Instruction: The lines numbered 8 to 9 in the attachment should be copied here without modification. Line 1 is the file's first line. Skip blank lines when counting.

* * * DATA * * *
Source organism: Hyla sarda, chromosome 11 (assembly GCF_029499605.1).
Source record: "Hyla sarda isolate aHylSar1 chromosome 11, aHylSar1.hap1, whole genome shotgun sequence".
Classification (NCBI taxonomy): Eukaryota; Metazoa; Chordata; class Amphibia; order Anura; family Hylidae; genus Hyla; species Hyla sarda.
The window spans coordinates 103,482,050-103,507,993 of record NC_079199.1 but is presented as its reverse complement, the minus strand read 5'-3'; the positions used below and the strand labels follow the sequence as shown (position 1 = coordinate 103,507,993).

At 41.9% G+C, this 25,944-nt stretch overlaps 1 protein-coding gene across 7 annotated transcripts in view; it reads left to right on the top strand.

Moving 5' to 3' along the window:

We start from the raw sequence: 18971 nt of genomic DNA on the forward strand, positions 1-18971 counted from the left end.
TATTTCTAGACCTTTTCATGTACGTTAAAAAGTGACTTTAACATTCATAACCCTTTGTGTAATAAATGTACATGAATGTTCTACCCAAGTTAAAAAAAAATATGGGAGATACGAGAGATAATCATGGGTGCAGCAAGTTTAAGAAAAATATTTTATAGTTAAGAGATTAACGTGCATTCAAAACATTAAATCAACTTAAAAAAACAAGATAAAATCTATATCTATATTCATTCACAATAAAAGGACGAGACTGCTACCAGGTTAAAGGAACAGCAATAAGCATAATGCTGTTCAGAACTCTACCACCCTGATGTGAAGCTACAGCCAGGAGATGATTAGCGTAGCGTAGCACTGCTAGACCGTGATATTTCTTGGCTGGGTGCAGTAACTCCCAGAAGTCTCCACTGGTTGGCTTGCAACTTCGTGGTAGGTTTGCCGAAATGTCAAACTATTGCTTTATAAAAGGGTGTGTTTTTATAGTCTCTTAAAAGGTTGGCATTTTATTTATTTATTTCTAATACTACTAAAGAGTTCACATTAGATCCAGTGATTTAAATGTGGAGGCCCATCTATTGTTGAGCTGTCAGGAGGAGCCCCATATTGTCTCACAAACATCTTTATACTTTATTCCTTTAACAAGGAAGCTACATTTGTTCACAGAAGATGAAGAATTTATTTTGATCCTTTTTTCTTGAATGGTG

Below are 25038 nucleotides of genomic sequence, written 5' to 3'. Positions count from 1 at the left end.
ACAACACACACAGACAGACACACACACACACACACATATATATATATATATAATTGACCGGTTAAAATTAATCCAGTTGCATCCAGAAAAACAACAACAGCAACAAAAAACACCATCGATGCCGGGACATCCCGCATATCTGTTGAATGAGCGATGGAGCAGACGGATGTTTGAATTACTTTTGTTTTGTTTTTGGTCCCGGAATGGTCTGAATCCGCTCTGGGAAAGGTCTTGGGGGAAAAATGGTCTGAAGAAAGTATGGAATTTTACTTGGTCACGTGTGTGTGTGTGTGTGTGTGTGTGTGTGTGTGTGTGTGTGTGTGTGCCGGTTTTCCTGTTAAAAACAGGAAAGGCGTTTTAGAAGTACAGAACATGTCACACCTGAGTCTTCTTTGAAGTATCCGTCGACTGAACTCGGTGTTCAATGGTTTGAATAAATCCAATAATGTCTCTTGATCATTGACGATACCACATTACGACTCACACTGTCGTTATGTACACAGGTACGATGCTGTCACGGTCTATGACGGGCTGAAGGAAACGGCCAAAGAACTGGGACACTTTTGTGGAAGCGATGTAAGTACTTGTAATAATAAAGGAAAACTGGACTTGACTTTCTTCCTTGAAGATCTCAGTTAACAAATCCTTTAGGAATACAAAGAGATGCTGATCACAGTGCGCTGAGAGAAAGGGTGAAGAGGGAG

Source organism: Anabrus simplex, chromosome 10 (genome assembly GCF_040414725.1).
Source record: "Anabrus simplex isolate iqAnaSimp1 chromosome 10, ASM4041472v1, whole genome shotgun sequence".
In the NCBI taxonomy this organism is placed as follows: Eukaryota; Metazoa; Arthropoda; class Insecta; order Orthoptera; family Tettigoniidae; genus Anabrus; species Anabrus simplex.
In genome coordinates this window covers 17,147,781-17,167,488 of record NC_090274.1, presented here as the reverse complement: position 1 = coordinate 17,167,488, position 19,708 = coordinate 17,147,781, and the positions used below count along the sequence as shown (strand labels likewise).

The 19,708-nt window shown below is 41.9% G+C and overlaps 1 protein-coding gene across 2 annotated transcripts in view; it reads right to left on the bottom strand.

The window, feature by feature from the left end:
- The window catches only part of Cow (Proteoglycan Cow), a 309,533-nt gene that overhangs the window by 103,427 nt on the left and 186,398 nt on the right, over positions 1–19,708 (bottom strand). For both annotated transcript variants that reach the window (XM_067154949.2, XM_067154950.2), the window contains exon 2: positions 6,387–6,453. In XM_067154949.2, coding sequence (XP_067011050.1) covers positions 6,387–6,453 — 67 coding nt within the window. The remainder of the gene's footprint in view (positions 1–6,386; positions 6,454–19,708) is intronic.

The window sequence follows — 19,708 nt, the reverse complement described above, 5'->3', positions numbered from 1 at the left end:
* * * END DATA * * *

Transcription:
TATTTCTAGACCTTTTCATGTACGTTAAAAAGTGACTTTAACATTCATAACCCTTTGTGTAATAAATGTACATGAATGTTCTACCCAAGTTAAAAAAAAATATGGGAGATACGAGAGATAATCATGGGTGCAGCAAGTTTAAGAAAAATATTTTATAGTTAAGAGATTAACGTGCATTCAAAACATTAAATCAACTTAAAAAAACAAGATAAAATCTATATCTATATTCATTCACAATAAAAGGACGAGACTGCTACCAGGTTAAAGGAACAGCAATAAGCATAATGCTGTTCAGAACTCTACCACCCTGATGTGAAGCTACAGCCAGGAGATGATTAGCGTAGCGTAGCACTGCTAGACCGTGATATTTCTTGGCTGGGTGCAGTAACTCCCAGAAGTCTCCACTGGTTGGCTTGCAACTTCGTGGTAGGTTTGCCGAAATGTCAAACTATTGCTTTATAAAAGGGTGTGTTTTTATAGTCTCTTAAAAGGTTGGCATTTTATTTATTTATTTCTAATACTACTAAAGAGTTCACATTAGATCCAGTGATTTAAATGTGGAGGCCCATCTATTGTTGAGCTGTCAGGAGGAGCCCCATATTGTCTCACAAACATCTTTATACTTTATTCCTTTAACAAGGAAGCTACATTTGTTCACAGAAGATGAAGAATTTATTTTGATCCTTTTTTCTTGAATGGTG

Below are 25038 nucleotides of genomic sequence, written 5' to 3'. Positions count from 1 at the left end.